Also found were 48 membership applications for Fuqra members seeking to join the elite paramilitary “Soldiers of Allah” force. The applications listed the members’ weaponry and skill sets that could be used for jihad. A secret video produced by Sheikh Gilani announced the formation of this international force to support jihads against perceived enemies of Islam. The tape also said viewers could contact MOA offices to sign up for guerilla training courses in Pakistan and Kashmir.[13]

The investigation established a solid connection between Sheikh Gilani and the Colorado Fuqra’s illegal activity. The revenue from the workman’s compensation fraud and money laundering schemes made its way to Pakistan through New York. The funneled money ended up in a dozen different banks in Pakistan.[14]

The residents of the camp were in the process of constructing an international communications system that included a satellite dish. A long-range radio with frequencies set for Lahore, Pakistan was found, which is the home base of Sheikh Gilani.[15]

The authorities found photographs and videos showing Shiekh Gilani visiting the various Fuqra compounds across the country. Fuqra texts and books by Sheikh Gilani were also taken. All of the material showed complete devotion to the radical cleric.

“Everything in the U.S. Fuqra compounds occurred not only with the knowledge of Gilani, but at this direction, as well. I was able to chart just how the chain of command occurred,” says Susan Fenger, the chief investigator at the time for the Colorado Department of Labor and Employment.[16]

When asked if Gilani is a terrorist, she replied, “I have no doubt whatsoever. In fact, I have concrete evidence that he is.[17]

Fenger was subsequently told by the FBI that Sheikh Gilani had issued a $50,000 hit on her and would refer to her as “that FBI woman.”

“I couldn’t believe how kind the police officers were to us… everything we had been told about ‘American cops’ seemed to be false.” – Quote from child that was on the premises during the Colorado Camp raid, where police found weapons scattered throughout residential homes that had children living in them.


Five members of Fuqra’s Colorado branch were indicted on September 4, 1992. Another two were later added. The members were James D. Williams, Vincent Rafael Pierre, James L. Upshur, Edward Ivan McGhee, Chris Childs, Edward Flinton and Curtis Baylor.

J D WilliamsJames D. Williams was the leader of the Colorado Fuqra.  He was President of Professional Security International (PSI), a Fuqra front organization used for obtaining weapons and transferring money. Williams spent a significant amount of time with Sheikh Gilani in Pakistan, including a four-month stay in 1986. A certificate was found showing that Williams went to a computer college in Lahore, Pakistan in 1989.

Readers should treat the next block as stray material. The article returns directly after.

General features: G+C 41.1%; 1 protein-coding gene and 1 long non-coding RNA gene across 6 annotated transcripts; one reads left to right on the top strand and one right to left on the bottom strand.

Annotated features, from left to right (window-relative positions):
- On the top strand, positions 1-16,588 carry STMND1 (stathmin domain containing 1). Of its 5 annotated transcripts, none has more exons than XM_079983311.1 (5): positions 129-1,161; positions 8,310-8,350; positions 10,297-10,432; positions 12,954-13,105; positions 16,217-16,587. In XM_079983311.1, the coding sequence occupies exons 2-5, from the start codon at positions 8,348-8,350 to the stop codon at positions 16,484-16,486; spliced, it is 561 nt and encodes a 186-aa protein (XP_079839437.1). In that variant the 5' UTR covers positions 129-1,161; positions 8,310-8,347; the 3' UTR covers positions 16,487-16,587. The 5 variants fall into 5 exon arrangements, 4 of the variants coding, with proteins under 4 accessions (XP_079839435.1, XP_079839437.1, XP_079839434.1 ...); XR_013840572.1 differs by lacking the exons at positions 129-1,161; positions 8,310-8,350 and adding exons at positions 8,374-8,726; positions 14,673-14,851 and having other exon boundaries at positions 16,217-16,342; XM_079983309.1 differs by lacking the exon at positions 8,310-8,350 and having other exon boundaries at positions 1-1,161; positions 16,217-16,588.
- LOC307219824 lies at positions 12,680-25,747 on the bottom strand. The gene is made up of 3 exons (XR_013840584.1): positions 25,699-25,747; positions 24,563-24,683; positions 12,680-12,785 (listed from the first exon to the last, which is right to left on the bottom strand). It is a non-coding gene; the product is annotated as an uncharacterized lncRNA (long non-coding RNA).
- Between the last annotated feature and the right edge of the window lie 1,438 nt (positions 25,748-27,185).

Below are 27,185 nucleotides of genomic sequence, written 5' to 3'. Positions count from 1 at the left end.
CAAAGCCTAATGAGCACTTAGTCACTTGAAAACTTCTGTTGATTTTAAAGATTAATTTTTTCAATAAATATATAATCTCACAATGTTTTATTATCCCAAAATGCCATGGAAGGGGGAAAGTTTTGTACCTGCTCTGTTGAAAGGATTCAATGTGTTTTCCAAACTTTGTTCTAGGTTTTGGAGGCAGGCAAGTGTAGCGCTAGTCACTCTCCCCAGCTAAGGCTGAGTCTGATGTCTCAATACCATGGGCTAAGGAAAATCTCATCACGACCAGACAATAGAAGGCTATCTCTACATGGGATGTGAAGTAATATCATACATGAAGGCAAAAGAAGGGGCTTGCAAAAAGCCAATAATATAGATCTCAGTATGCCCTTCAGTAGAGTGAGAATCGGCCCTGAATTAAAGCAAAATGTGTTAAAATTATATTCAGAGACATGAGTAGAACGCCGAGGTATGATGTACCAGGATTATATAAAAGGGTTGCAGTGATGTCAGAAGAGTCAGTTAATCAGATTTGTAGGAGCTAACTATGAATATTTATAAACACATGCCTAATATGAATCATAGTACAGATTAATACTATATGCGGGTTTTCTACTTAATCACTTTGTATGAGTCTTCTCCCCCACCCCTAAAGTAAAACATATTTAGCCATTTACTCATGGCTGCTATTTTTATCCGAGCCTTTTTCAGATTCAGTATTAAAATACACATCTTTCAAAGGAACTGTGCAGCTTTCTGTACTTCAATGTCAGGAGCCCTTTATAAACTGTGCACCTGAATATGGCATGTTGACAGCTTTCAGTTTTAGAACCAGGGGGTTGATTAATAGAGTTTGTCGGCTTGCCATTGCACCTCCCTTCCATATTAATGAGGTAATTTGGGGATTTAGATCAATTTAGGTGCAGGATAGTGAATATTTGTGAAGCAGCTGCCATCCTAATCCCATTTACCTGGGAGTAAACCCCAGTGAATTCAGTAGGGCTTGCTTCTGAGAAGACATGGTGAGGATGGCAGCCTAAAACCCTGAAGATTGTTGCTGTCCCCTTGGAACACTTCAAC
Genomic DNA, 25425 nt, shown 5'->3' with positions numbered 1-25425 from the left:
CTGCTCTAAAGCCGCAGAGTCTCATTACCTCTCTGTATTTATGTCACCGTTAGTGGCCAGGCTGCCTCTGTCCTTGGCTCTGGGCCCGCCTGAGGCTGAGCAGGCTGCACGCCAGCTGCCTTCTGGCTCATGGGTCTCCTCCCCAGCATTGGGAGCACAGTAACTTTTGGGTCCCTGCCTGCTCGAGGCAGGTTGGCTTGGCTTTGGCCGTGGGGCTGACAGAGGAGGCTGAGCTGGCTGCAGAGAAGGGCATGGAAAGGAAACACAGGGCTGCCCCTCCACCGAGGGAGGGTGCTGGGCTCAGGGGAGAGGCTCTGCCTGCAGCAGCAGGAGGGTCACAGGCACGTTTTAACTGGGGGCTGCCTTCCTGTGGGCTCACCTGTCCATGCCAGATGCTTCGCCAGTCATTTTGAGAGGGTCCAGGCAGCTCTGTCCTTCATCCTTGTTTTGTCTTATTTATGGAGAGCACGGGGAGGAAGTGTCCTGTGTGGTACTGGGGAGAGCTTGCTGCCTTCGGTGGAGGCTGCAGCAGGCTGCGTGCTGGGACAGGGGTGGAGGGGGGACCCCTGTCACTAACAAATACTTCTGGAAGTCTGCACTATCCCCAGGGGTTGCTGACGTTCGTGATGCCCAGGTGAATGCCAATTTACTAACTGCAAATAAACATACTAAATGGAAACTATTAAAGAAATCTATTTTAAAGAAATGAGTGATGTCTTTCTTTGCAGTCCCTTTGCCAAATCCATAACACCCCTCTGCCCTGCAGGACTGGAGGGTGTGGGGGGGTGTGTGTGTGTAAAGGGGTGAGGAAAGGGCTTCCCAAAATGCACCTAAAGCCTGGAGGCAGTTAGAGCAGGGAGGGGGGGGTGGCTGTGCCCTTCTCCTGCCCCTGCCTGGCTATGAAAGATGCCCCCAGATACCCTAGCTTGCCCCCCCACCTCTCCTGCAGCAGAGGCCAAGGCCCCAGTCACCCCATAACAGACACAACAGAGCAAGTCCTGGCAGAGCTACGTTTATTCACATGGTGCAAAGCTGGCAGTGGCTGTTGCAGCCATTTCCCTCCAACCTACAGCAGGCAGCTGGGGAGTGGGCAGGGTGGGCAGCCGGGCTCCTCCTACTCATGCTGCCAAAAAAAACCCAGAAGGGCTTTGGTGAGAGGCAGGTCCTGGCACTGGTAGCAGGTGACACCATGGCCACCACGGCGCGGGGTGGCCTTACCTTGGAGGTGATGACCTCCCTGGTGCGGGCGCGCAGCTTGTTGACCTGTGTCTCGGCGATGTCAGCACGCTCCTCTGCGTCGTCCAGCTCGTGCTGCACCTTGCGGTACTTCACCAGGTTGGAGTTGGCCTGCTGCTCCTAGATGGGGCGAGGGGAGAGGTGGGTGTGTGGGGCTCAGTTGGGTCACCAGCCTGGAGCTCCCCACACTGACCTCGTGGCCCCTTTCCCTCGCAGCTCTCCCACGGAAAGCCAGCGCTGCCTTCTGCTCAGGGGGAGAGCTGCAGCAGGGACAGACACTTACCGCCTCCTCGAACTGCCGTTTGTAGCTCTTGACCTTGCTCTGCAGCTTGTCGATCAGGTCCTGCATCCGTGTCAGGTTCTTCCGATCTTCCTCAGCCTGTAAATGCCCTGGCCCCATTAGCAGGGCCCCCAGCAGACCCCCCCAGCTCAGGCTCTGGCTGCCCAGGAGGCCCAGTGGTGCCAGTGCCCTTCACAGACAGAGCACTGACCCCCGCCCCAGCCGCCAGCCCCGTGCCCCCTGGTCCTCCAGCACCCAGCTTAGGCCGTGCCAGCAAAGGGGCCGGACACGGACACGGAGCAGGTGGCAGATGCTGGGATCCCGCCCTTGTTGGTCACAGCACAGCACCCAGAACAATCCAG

He is seen in captured videos with the cleric, including the aforementioned “Soldiers of Allah” tape. Williams is also in a video that shows Gilani driving from Tennessee to Washington, D.C.  Williams did not show up for sentencing and was later arrested in 2000 near the Red House, Virginia compound where he lived. Sources indicate that he spent years hiding in a MOA safehouse in Chicago before moving to Virginia.

Vincent Rafael Pierre temporarily separated himself from Fuqra after his arrest.[18] He and his wife were again arrested in 2001 for engaging in straw purchases of firearms. Evidence introduced during the trial indicated they were part of a larger weapons trafficking scheme. Like James D. Williams, they lived at the compound at Red House, Virginia.

Edward Flinton was later arrested in 1996 near the “Islamville” compound in York County, South Carolina.

K Green

Chris Childs (aka Kenneth Green aka Chris Johnson) escaped the Buena Vista compound during the raid and was never found. As of 2001, he was believed to be hiding in upstate New York in or near the “Islamberg” headquarters. However, MOA-affiliated source says that he escaped to Pakistan in the mid-1990s using the identification and social security number of an elder.

Life Inside the Colorado Fuqra

Captured letters show that members, particularly those that lived at the Buena Vista terrorist training camp, lived in severe poverty and had polygamous relationships. In-fighting and general discontent was common and there were accusations of abuse. Members were physically disciplined with lashings in accordance with their understanding of Islamic Sharia Law.

A note dated July 9, 1992, complains to a Fuqra member about his taking out of his frustrations on the children and whipping them too much.